Following their forced conversion at the madrassa, the Muslims took the sisters to the office of lawyers Nayer Zia-Ul-Din and Kokab Sahab-Ul-Din. Irfan explained to the lawyers that the sisters had converted to Islam and did not wish to return home to their Christian family, but instead wanted to stay at the government-run Dar-Ul-Aman shelter for women. Before leaving, Irfan told Masih and Sanam that they would be freed after the lawyers brought them to court the following day.
The lawyers told the sisters to sign blank sheets of paper, forging testimony from the pair that they planned to use to support their case, according to CLAAS. The attorneys told the sisters that they could stay with their family that night and took Masih and Sanam to their home, but no other family members were present.
After the sisters had fallen asleep, according to CLAAS, Sahab-Ul-Din took Parvisha Masih into a separate room and sexually abused her. Police found medication in Sahab-Ul-Din’s apartment indicating that the sisters were again drugged. Sanam said she woke up when she heard her older sister crying for help.
“I took the mobile of the lawyer and called 15 [the emergency police number in Pakistan],” she told Compass. “One lawyer had left; the other was with Parvisha.” She was able to escape the house and describe her location to authorities.
Police arrived at the scene shortly afterward, immediately referring Parvisha Masih to a hospital and arresting Sahab-Ul-Din, whom they took to the Ferozabad police station. The other lawyer, Zia-Ul-Din, had left but was later arrested at his home.
At the police station, Sanam called her father, Arif Masih, who rushed to Karachi to bring his daughters back home.
Assaulted in Court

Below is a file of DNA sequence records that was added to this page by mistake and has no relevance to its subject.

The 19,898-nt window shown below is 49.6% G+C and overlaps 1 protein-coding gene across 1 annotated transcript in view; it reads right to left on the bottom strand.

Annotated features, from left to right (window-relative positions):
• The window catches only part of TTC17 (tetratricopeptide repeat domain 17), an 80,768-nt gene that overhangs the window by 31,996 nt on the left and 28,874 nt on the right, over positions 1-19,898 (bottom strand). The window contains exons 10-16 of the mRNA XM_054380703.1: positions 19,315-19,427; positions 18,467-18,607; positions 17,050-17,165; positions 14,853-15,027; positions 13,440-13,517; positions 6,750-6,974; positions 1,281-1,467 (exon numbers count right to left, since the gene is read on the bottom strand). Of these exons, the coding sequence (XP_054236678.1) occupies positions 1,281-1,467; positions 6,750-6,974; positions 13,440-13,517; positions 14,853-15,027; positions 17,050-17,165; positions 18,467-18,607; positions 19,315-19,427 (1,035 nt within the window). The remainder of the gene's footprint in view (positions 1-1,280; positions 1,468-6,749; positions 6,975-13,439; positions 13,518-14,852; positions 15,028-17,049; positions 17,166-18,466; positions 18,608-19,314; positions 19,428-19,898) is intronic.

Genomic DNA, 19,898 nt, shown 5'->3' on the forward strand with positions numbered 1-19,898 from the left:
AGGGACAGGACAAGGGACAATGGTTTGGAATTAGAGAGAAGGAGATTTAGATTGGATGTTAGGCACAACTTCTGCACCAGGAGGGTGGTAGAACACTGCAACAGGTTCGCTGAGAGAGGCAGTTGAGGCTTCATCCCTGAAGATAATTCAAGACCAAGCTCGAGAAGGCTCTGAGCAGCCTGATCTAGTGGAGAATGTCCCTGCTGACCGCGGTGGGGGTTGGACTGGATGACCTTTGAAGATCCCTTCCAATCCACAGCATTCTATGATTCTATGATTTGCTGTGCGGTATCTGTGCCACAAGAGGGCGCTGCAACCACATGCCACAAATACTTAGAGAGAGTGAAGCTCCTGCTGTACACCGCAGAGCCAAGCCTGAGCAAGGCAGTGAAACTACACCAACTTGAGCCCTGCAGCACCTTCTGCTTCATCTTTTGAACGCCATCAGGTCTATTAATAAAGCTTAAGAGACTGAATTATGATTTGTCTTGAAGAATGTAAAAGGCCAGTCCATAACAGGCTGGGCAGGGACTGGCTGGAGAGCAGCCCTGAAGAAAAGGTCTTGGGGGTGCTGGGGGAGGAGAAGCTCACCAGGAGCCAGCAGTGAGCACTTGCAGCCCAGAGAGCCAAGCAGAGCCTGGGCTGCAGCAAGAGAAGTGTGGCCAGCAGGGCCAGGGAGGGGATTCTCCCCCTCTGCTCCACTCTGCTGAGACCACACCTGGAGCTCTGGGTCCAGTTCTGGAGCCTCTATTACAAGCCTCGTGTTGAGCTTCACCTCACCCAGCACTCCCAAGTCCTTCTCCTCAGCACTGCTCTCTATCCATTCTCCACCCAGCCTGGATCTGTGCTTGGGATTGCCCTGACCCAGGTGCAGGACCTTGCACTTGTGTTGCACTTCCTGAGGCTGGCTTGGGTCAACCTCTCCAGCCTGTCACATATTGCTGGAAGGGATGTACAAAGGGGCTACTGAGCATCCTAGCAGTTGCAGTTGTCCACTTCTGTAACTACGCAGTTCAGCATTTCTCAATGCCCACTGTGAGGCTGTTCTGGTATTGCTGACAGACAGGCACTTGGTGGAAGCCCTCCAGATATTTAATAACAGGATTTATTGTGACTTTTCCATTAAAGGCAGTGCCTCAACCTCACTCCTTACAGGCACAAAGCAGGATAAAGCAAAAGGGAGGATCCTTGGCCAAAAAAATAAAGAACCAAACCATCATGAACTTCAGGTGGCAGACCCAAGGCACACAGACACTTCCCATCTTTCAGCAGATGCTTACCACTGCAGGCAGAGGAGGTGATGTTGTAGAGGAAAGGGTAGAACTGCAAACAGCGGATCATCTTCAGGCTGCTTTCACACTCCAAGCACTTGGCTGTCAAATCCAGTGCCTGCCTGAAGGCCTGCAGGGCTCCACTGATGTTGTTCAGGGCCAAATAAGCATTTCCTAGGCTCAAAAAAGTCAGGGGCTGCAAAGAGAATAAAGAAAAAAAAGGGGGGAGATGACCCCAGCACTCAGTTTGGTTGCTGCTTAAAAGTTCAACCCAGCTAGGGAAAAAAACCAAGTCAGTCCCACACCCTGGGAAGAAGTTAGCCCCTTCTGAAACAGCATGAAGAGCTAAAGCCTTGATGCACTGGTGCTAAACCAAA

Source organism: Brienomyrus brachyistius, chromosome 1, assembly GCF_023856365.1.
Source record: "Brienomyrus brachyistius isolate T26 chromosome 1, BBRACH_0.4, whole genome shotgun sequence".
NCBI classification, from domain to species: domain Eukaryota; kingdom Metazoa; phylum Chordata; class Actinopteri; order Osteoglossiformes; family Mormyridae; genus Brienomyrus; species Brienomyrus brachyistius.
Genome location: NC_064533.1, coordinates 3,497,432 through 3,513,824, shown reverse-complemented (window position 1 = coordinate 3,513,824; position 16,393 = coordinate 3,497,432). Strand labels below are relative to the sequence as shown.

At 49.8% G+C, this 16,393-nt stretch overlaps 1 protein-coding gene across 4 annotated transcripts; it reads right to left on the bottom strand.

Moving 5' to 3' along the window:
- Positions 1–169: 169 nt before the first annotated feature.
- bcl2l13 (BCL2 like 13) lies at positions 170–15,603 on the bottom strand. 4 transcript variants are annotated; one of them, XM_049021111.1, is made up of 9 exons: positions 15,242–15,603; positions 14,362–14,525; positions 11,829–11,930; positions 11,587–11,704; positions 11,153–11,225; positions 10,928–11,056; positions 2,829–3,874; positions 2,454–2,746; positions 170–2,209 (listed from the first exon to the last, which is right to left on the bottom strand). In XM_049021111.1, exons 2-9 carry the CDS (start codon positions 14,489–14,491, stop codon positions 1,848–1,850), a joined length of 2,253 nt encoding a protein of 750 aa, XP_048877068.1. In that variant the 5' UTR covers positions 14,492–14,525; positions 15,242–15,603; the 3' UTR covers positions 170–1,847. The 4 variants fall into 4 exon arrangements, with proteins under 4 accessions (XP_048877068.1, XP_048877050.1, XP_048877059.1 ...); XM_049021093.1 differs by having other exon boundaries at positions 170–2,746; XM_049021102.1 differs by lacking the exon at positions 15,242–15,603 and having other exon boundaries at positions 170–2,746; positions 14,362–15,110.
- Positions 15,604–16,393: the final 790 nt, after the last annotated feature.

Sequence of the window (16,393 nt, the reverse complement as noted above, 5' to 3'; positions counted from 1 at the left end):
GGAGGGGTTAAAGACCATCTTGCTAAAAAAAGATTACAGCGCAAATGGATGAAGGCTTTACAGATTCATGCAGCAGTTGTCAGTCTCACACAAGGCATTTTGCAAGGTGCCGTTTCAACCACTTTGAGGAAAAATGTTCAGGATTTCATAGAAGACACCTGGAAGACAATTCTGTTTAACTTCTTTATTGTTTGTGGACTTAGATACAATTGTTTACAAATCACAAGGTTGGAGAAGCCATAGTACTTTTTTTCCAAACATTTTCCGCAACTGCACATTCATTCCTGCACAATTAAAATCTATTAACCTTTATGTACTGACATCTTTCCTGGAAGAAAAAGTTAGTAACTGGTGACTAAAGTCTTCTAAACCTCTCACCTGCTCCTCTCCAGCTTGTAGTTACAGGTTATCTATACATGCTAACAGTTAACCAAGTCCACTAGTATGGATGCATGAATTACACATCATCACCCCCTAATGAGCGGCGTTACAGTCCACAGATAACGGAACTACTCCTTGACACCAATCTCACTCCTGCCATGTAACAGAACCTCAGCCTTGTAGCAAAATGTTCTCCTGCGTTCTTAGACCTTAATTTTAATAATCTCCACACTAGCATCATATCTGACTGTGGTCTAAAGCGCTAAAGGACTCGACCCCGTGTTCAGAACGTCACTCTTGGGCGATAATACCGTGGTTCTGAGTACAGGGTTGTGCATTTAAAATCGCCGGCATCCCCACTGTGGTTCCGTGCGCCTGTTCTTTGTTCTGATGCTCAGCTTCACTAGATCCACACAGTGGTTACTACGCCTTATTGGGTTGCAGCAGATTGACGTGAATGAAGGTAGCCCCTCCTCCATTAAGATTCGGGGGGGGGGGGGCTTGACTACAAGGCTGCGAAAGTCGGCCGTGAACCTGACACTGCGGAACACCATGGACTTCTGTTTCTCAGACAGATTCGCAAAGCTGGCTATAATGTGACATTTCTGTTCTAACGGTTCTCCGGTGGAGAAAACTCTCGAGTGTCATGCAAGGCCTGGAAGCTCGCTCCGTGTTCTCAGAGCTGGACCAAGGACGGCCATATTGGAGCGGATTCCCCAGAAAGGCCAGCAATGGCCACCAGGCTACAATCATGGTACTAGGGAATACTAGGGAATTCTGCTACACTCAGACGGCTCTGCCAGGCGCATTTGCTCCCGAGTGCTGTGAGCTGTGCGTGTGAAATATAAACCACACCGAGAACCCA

The following day (Nov. 22), the sisters appeared before a magistrate to give testimony, accompanied by their father and other relatives. Defendants Zia-Ul-Din and Sahab-Ul-Din, both charged with rape, were also present. Upon learning that the sisters” father was in the room, they located him and began to attack him.
“The magistrate was in his chambers, and so the lawyers attacked the father and relatives, beating them, even the women, there in the courtroom, which never happened before!” said Javaid. “All the police were called, the FHO [court police], the superintendant and deputy superintendant, and they took them to the lock-up for safety.”
Javaid said he plans to take a strong contingent of associates when they next appear in court to protect the sisters and deter another attack.
This is the second known case of its kind in recent months. Saba and Aneela Masih underwent a similar ordeal last July, and although 10-year-old Aneela has been returned to her family, her 13-year-old sister, forced to marry one of the men who kidnapped her, remains with her captors.
Christian girls from poor families make easy targets, and many cases go undocumented, Javaid told Compass. High legal fees often make it impossible for poor families to bring a case to court. Corrupt lawyers, easily swayed by bribes, often create further expense.
On top of this, a biased legal system that favors Muslims over Christians is particularly reluctant to pass judgments that would undermine conversion to Islam.
“Because both [Parvisha and Sanam Masih] are Christian and the accused were Muslim, to save their skin they made [the sisters] embrace Islam forcefully so they can marry them maybe or whatever they want,” said CLAAS lawyer Samson Joseph.